There is no joy in Mudville over the funding for public schools in the final budget.
The budget was posted for review in the wee hours this morning and will be voted on tonight.
If you want to see the budget and the school funding formula for yourself, it is posted on the General Assembly website on the House Republican page.
Here are my sad conclusions after a quick read. No doubt given more time there could be more concerns.
If you want to share your opinions with legislators, please feel free, although there is no doubt that the budget will pass tonight, perhaps after midnight.
Tax credits for private school scholarships run by Scholarship Granting Organizations hit a bonanza!
Current funding in 2016-17 was $9.5 million.
Funding for next year 2017-18 has been raised to $12.5 million, up 31%.
Funding for every year starting in 2018-19 will be $14 million, a 12% raise about $12.5 million.
This adds up to a $7.5 million increase in the two-year budget. This is a large increase to promote private school tuition when most public school categorical funding has been absolutely frozen. Summer School funding, for example, has been stuck on $18.3 million for years. The private school proponents showed their influence once again.
Let's hope someone starts checking the SGO audits. These are largely unsupervised groups, and they are now getting more public money than Alternative Education ($6M) and the Senator Ford Technology Fund ($3M) combined. Under the law, the SGO can keep 10% for overhead and salaries. Do the math. They must be well paid.
The Senate budget's excellent effort to put a line item in the budget for Choice Scholarships has disappeared from the final budget.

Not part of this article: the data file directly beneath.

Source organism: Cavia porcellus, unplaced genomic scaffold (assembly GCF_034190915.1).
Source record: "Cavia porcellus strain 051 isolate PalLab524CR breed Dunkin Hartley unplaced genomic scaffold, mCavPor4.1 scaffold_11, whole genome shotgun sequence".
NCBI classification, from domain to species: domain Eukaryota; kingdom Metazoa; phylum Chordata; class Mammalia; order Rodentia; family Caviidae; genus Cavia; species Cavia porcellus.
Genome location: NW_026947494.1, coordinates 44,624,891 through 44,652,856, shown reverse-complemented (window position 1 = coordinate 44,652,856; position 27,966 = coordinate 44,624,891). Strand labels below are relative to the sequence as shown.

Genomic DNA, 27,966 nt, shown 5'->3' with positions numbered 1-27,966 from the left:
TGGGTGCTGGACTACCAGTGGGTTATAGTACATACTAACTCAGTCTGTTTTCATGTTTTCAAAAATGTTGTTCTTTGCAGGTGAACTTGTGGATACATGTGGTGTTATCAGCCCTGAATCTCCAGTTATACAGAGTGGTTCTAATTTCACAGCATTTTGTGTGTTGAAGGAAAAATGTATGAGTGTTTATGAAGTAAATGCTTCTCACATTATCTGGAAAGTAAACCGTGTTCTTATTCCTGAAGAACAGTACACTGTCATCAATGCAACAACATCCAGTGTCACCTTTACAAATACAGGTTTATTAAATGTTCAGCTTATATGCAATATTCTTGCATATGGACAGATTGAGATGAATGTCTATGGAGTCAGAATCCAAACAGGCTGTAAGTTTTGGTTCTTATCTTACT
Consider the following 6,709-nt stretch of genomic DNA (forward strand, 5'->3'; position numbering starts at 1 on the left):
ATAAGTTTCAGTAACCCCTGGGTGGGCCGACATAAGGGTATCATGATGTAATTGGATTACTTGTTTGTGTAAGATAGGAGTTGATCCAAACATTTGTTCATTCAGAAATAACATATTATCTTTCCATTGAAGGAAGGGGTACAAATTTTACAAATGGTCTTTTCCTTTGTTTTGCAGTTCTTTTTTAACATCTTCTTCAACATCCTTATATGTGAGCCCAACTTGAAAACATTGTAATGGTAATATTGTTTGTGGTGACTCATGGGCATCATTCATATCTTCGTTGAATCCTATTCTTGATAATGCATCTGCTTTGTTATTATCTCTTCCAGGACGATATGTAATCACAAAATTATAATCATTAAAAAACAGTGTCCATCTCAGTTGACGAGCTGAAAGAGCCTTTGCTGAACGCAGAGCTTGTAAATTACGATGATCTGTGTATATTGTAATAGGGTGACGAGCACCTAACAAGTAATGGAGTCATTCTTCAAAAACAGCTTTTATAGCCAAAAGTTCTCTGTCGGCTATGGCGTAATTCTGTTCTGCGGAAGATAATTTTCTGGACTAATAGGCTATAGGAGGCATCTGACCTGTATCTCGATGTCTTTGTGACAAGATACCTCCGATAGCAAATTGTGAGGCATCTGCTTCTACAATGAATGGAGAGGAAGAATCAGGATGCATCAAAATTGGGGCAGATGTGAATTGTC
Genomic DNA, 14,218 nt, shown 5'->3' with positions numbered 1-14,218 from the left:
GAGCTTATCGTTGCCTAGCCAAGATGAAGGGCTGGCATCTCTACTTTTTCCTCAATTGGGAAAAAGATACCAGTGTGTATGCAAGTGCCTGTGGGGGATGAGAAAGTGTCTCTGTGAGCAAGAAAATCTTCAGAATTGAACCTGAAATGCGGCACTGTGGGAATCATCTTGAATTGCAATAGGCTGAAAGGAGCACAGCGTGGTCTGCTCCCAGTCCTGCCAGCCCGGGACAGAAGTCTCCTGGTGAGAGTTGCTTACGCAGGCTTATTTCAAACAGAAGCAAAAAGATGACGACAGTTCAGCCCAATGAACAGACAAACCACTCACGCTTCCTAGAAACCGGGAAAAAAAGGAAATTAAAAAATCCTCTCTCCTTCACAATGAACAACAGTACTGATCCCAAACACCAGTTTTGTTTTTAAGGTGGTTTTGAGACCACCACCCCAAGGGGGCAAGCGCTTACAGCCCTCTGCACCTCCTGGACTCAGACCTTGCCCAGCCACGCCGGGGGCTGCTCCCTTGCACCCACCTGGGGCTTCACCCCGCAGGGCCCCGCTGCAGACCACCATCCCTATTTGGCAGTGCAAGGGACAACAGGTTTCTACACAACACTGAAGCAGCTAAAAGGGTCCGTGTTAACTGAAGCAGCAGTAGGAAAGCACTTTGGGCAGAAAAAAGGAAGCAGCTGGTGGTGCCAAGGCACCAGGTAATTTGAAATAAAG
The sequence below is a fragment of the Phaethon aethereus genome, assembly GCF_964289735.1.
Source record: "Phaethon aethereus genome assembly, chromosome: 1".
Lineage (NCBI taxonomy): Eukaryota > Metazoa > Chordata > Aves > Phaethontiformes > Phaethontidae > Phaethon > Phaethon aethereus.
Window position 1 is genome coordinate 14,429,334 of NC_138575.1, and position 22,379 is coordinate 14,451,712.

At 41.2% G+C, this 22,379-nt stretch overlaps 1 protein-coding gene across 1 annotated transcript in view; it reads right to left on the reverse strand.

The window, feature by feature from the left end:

Money for private school vouchers will again be taken from the same Tuition Support budget line item used for all K-12 schools. Transparency in line items has been requested for years and is still not part of the budget.
There is a helpful statement of cost projections for Choice Scholarships on the last page of the School Funding formula. It projects $156 million (a 7.2% increase) for the first year and $167 million (a 6.9% increase) for the second year in funding Choice Scholarships based on an estimate that voucher enrollment would increase 5.8% the first year and would increase 5.5% in the second year.
The final budget funded K-12 schools with $345 million new dollars in the two-year budget, a total of $13 million less than the Senate budget. The hope that a $200 million gain in the April revenue forecast would give K-12 an extra boost turned out to be a mirage.
The House budget (Feb.) raised K-12 funding by $77 M in the 1st year and by $273 M over two years. (Percentage increases: 1.1% in the 1st year and 1.7% in the 2nd year)
The Senate budget (March) raised K-12 by $117 M in the 1st year and by $358 M over two years. (Percentage increases: 1.7% in the 1st year and 1.7% in the 2nd year)
The final budget (April 21) raised K-12 by $113 M in the 1st year and by $345 M over two years. (Percentage increases: 1.6% in the 1st year and 1.7% in the 2nd year)
It is extremely disappointing that the Senate budget increase of $358 million was not maintained in the final budget, especially given the new revenue forecast.
There was no time for a full analysis of how school districts fared in the final funding formula, but the Senate budget is an indicator of the stress to school districts that will come with this budget since the final budget is close to the Senate budget. The Senate budget gave 144 districts either a negative percentage increase or less than a 1% increase, which is well below inflation.
These low increases mean hard times ahead for the resources available to many K-12 students in approximately half of the school districts in Indiana.
It is sad that Indiana leaders could not do better for their K-12 students. While the 1.6% and 1.7% increases are better than the 1.0% in FY 2013 and FY 2015, they are well below recent increases given in FY 2014 (2.0%), in FY 2016 (2.3%) and in the current year FY 2017 (2.3%).
Keep talking with your legislators about how you feel they are doing for public schools.
Thank you for your strong support of public education in Indiana!
Vic Smith email@example.com